Since its introduction in the field of obstetrics in 1958, ultrasound has grown to become an invaluable tool in the assessment of the unborn fetus. Advances in technology have helped improve the resolution and the magnification of examined structures to levels previously thought to be impossible.
The advent of the Doppler ultrasound test and 3D/4D ultrasound has further enhanced our understanding of what happens to the unborn fetus in utero. With its non-invasive nature and high patient acceptability, ultrasound has become the primary tool for any medical practitioner who cares for pregnant mothers.
First trimester ultrasound
High-resolution ultrasound now permits the obstetrician to assess the fetus from the earliest stages of pregnancy. First trimester ultrasound was initially reserved for confirmation of intra-uterine pregnancy, dating with crown-rump length (CRL) and viability. Although these parameters remain the cornerstone of first trimester ultrasound, technological advances now allow the obstetrician to assess the fetus in extensive detail. This includes the determination of chorionicity in multiple pregnancies, detection of molar pregnancy, fetal anomalies and Doppler parameters.
Ultrasound from 11-13 weeks + 6 days allows assessment of the Nuchal translucency (NT) thickness of the fetus. An increased NT thickness is associated with an increase risk of not only Down’s syndrome, but also all major chromosomal defects. The assessment of NT thickness has become part of routine clinical practice and is used in combination with blood tests for first trimester screening of aneuploidy.
The absence of fetal nasal bone, short fetal maxilla length, short humerus and femur length and short ears during the first trimester ultrasound are associated with an increased risk of Down’s syndrome. The presence of single umbilical artery, megacystitis, exomphalos, and decreased placental volume at 11-14 weeks ultrasound are associated with Trisomy 18 (Edward’s syndrome). The presence of “soft markers” such as choroid plexus cyst, pylectasis and cardiac echogenic foci during first trimester ultrasound are also associated with chromosomal anomalies.
Fetal heart rate measured by Doppler ultrasound in the first trimester can be predictive of both fetal anomalies as well as miscarriage. Abnormal ductus venosus flow is associated with chromosomal defects, fetal cardiac anomalies and adverse pregnancy outcomes. Raised uterine artery Doppler study in the first trimester is a predictor for the onset of pre-eclampsia, pregnancy induced hypertension and intra-uterine growth restriction (IUGR).
Second trimester ultrasound
The role of second trimester ultrasound has long been established as a part of routine clinical practice. The ability to detect structural anomalies has been enhanced by high-resolution ultrasound so that even sub-centimeter defects can now be detected. A fetal anomaly scan is usually carried out between 18-23 weeks and a vast array of fetal structural anomalies from head to toe can be visualised.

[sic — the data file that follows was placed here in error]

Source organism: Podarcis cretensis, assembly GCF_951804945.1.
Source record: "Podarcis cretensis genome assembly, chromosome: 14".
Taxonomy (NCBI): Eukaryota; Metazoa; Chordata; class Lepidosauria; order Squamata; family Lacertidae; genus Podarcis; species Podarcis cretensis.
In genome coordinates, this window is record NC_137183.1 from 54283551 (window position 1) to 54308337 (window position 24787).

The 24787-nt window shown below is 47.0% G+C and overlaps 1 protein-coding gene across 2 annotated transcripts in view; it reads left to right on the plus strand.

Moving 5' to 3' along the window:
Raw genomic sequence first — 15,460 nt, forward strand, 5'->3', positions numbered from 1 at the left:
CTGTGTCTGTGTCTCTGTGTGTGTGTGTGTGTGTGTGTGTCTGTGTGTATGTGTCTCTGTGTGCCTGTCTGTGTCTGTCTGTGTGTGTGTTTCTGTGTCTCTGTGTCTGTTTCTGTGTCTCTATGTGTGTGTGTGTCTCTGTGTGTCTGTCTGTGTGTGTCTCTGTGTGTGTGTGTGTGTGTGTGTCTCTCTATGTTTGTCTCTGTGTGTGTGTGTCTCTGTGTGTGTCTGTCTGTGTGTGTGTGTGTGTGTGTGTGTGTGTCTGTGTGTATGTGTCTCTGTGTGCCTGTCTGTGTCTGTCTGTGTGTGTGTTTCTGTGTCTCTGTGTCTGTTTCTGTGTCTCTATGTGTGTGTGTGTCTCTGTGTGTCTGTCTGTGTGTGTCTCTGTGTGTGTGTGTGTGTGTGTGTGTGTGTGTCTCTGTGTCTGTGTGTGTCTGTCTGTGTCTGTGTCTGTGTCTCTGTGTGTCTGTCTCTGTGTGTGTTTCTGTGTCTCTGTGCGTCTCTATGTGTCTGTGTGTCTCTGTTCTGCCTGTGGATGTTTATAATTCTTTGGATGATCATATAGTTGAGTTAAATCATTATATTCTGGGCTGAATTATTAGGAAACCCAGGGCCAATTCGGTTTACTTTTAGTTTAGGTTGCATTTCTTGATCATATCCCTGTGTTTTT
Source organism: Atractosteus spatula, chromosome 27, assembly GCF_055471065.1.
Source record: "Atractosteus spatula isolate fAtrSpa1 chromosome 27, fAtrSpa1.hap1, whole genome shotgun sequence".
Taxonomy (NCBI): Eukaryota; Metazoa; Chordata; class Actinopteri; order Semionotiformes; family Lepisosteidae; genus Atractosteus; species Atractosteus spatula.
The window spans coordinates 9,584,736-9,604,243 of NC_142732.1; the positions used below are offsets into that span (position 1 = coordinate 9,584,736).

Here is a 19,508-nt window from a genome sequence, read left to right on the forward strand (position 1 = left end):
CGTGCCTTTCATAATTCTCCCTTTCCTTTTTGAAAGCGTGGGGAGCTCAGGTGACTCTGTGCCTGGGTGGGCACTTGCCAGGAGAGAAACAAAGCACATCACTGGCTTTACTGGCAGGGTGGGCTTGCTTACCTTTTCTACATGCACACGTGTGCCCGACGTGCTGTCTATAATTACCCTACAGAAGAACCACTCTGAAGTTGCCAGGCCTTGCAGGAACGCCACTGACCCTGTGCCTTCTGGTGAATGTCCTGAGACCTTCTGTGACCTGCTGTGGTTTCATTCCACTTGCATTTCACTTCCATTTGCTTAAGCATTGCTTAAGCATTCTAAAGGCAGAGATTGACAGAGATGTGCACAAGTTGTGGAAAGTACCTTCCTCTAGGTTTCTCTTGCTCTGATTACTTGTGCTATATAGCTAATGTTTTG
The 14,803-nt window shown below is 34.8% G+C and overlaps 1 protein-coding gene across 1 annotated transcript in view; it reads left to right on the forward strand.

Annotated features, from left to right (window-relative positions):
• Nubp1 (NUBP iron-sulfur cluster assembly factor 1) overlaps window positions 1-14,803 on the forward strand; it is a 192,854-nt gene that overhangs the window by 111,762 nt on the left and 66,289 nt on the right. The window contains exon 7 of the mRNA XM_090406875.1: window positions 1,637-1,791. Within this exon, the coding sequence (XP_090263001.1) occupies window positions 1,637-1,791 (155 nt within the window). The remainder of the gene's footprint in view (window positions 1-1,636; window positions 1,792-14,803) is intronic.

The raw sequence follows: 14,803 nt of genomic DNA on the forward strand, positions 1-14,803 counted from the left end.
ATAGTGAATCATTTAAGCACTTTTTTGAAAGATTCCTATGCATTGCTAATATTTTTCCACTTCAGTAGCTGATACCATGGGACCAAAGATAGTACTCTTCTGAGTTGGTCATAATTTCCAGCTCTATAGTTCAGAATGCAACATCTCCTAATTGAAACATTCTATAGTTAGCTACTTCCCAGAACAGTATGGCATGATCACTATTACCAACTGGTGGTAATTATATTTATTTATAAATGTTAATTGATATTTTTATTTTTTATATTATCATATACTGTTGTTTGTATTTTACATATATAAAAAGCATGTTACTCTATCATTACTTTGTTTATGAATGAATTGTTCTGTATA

Apart from the detection of structural anomalies of the fetus and placenta, middle cerebral and uterine artery Doppler can be used for the detection of early fetal growth restriction and even fetal anaemia. The presence of multiple soft markers or characteristic features of chromosomal anomalies warrant invasive confirmatory testing with amnioscentesis. Advances in fetal echocardiography now allow the obstetrician to assess not only structural anomalies of the heart but also arrhythmias and fetal heart block.
Pregnant mothers with pre-existing or underlying medical conditions, previous abnormal babies and advanced maternal age should have an anomaly scan at 18-23 weeks.
Third trimester ultrasound
Fetal growth assessment, amniotic fluid levels and placental localisation still represent the main parameters in third trimester ultrasound. Measurement of the Bi-parietal diameter (BPD), Head circumference (HC), abdominal circumference (AC) and Femur length (FL) remain as the most accurate indices in determining fetal growth and weight. These parameters are well established and are performed routinely even in the primary care setting.
Amniotic fluid levels can be determined by amniotic fluid volume, deepest vertical pool measurement, or the most commonly used amniotic fluid index (AFI). Umbilical artery and middle cerebral artery Doppler in the third trimester help in detecting utero-placental insufficiency and intra-uterine growth restriction early. This allows preparations to be made for a possible early delivery of a growth restricted fetus.
In obese mothers, ultrasound may be the only reliable way of determining the fetal presentation.
The role of ultrasound in obstetrics has long been established and continues to grow with improvements in technology. Adequate training along with high-resolution ultrasound machines improves diagnostic accuracy and early detection of anomalies, thereby ensuring prompt, appropriate care of the mother and unborn child.